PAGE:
April 24th, 2022
April 24th, 2022
Sondre is an Oslo-based travel writer, sailor, skier and cultural critic. He loves the outdoors and city life (who doesn’t) and knows everything that moves on Norway’s cultural and music scene. Enjoy his humorous - yet useful - guides to Norway.
‘Hytte til hytte’ (cabin to cabin) in the great outdoors
Taking in the natural beauty that Norway has to offer, Up Norway can offer you a smörgåsbord of truly unique hiking experiences. Up here, lavish spending is no proof of expertise, and the experienced traveller to Norway knows that splendour can be found off the beaten track and outside of peak season. That does not mean travellers up north should be parsimonious, of course. The smart traveller may spend some extra kroners on a dinner out of the ordinary, a great journey of far out fishing, sailing or skiing - or other extravagant and exotic experiences – and always consider it money well invested. That being said, a concept worth trying is ‘Hytte til hytte’ – ‘cabin to cabin’.
No less vigorous than their Viking ancestors, Norwegians retain a deep closeness for the land and great love for the outdoors
A strong hiking tradition has given rise to an extensive network of trails and footpaths, as well as spectacular hideaways built for summer backpackers and winter skiers. This concept is called simply ‘hytte til hytte’ – ‘cabin to cabin’. Run by the Norwegian Trekking Association, Norway is home to the largest and best public cabin system in the world, in some of the last stretches of true wilderness left in Europe, a way of life for locals and a novelty for visitors.
The vast route network is developed in part from older thoroughfares and local footpaths as these mountains have been tackled by the Norwegians since the first Norse woman and man followed the reindeer when the ice cap retracted ten thousand years ago. With such an old and strong tradition of hiking in this country, you could also call this gigantic trail system, in part a question of supply and demand, in response to the needs of trekkers, as ensured by their ‘public right of access’. Yes, this law of the land is important for a simple Norwegian - the right to roam if you want to.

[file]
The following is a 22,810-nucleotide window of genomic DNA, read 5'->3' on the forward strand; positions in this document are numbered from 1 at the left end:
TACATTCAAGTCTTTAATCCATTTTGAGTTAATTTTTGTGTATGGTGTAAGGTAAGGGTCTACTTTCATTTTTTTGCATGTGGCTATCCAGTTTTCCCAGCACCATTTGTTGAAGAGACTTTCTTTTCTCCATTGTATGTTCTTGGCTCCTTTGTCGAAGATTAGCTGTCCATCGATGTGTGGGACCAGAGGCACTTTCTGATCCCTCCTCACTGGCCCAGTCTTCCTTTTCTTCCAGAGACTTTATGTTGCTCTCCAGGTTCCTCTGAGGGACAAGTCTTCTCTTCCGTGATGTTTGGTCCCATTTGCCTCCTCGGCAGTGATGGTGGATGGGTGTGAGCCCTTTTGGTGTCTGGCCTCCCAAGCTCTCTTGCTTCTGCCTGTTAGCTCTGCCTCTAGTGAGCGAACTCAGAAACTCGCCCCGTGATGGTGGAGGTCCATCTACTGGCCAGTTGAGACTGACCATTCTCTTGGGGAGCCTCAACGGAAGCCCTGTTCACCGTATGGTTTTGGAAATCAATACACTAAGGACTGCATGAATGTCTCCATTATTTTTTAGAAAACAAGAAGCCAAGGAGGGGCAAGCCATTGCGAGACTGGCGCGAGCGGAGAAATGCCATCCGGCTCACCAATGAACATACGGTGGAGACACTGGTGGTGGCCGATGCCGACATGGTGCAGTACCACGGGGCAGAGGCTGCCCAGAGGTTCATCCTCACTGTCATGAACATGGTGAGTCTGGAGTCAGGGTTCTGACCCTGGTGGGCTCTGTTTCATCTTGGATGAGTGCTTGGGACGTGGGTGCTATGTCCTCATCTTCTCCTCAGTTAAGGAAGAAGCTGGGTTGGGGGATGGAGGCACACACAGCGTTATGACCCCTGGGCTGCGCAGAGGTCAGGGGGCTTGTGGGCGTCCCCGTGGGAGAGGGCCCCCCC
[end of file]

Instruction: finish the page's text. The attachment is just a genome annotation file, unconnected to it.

In Norway everyone has the unrestricted right of free access in the countryside, including the national parks. So in a way, the trails serve both to guide trekkers, on foot or on skis, and to protect plant and animal life by serving as limited channels for human foot traffic in the outdoors.
All trekking routes are clearly marked at intervals short enough to see from one mark to the next, even in rain, fog or the occasional blistering storm. They are of two types: summer hiking trails and winter cross-country skiing tracks.
It is custom for all travellers to follow the traditional nine-point mountain code ‘Fjellvettreglene’ (Ask a local what they are before you go, we all know them by heart). This set of rules from 1967 was in 2014 supplemented with ‘Fjellsjekkereglene’ – another nine-point guide intended to ‘help people find love in the mountains’. If you are single, remember to wear a green beanie.